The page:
The S Pen does more than elegantly replacing your finger for taking notes. It has a mesmerizing little feature called Air View. The pure proximity of the pen to the display makes a little circle appear on screen. As you hover the S Pen over certain areas, previews, drop-down menus, or tool tips appear. Moreover, you can use Air View to scroll without touching the screen.
When you depend on taking screenshots, you will love the S Pen. Press the S Pen button, then touch the screen and remain in one position for a second. This will take a screenshot and in the next step you can edit your screenshot, i.e. add notes or crop it. Furthermore, when you move the S Pen on the screen while holding the button, you can lasso a custom area of the screen and capture it.
The S Pen is incredibly useful and you will discover more features while you’re using it; for example, gestures. However, it does have its shortcomings. While it does replace your finger on screen and can also be used to press the home button (although I’m not sure how good that is for its tip), the S Pen does not work with the menu or back button. So unfortunately, it’s not able to completely replace your finger, for example when you are wearing gloves.
Moreover, I wish the S Pen button would do more. I think it could actually open menus when clicking the button, rather than having to physically touch the screen. But this is probably expecting way too much. After all, it’s just a better stylus, not a remote control.
Living with the Samsung Galaxy Note II
Over the past three days, I have been using the Galaxy Note II for everyday mobile phone tasks, such as checking emails via the Gmail app, browsing the internet using Dolphin, taking notes with the S Pen, watching videos, and chatting via Skype, GTalk, and WhatsApp. Yes, I typically don’t use my phone much for actually talking on the phone. Having used a Windows phone for the past 5 years and an Android Honeycomb tablet for the past 1.5 years, Android Jelly Bean running on this beautiful device from Samsung feels like a liberation.
After the initial setup, I kept getting the error message ‘CloudAgent has stopped working‘ whenever I tried to view photos via the gallery. After some research I concluded it was an error caused by Dropbox. Fortunately, it disappeared after running all due updates. This has been the only real issue I ran into and it resolved itself.
As for the size, I love it. I have always preferred large displays or other additional features over stripped down, limited, and minimalistic devices. Although the Note II is slightly heavier than my old phone, it feels lighter due to its shape. The Samsung Galaxy Note II is a slim phone and still small enough to fit into a pocket, at least with good will.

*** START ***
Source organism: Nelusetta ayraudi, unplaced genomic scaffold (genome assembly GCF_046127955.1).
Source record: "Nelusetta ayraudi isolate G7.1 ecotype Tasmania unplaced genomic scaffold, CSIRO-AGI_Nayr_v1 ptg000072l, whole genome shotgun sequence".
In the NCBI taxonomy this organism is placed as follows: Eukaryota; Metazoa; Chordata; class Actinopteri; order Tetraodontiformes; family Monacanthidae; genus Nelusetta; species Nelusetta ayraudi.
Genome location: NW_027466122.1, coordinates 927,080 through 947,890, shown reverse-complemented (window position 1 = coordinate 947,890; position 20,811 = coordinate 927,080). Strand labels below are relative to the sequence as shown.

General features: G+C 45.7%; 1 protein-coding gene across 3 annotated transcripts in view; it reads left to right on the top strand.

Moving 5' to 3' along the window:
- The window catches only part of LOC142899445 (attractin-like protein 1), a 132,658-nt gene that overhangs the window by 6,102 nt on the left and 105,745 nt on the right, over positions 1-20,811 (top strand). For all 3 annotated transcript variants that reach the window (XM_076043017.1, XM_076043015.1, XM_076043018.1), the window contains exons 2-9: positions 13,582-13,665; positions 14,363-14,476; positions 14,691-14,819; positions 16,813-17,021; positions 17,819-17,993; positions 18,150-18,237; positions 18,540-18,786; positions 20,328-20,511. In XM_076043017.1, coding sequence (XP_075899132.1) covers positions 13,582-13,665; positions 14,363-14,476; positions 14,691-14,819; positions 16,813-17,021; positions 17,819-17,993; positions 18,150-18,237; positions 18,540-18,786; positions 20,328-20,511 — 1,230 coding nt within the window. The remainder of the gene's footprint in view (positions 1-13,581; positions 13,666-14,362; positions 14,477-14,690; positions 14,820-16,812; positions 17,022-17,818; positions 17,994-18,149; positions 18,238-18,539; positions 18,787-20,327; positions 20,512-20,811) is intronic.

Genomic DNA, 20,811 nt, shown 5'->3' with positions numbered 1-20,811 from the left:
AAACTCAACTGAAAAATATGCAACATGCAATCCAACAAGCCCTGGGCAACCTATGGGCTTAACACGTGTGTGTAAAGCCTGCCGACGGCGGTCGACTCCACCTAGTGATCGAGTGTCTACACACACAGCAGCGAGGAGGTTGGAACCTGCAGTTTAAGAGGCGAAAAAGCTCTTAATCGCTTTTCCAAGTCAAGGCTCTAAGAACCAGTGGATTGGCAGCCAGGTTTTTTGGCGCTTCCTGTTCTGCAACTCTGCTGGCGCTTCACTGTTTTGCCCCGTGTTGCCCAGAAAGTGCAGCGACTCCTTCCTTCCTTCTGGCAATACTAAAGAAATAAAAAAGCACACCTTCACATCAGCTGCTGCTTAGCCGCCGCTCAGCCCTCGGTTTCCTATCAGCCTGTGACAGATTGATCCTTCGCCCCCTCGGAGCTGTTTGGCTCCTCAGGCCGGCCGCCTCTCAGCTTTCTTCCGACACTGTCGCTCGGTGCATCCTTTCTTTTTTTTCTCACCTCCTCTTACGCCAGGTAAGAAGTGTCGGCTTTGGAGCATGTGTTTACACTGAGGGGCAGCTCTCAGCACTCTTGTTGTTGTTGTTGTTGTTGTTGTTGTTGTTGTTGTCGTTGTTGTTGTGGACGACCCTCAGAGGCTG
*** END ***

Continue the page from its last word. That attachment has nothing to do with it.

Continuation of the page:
I didn’t play much with the cameras, but my superficial impression is that they take very decent pictures. The rear camera comes with a 4x zoom and the flash enables good shots even under less than optimal light conditions. Other reviews claim the rear camera is great.
Generally, the phone is full of complex menus and not immediately intuitive features. I stumbled across many of them by accident. And sometimes you think you have figured something out and then it doesn’t work the same way the next time you want to use it somewhere else. However, much of that may be due to not having used Android 4.1 before. So if you are familiar with Jelly Bean, you will probably not be overwhelmed at all.
Taken together, getting used to this phone comes with a bit of a learning curve. The S Pen is the biggest challenge, however, is is also my favorite feature. Overall the Samsung Galaxy Note II is a great device that has its uses for a particular audience, including professionals, students, and artists.
Should You Buy It?
As always, it depends. If you are excited about the S Pen, the large display for multitasking, and if you really need this to be a phone, not a tablet, then the Samsung Galaxy Note II absolutely is for you.
However, if you couldn’t care less about a stylus and would rather have a full HD screen resolution, then I recommend the recently released Sony Xperia Z. If you prefer a smaller device, then there is a host of alternative smartphones on the market, not least the Samsung Galaxy S III.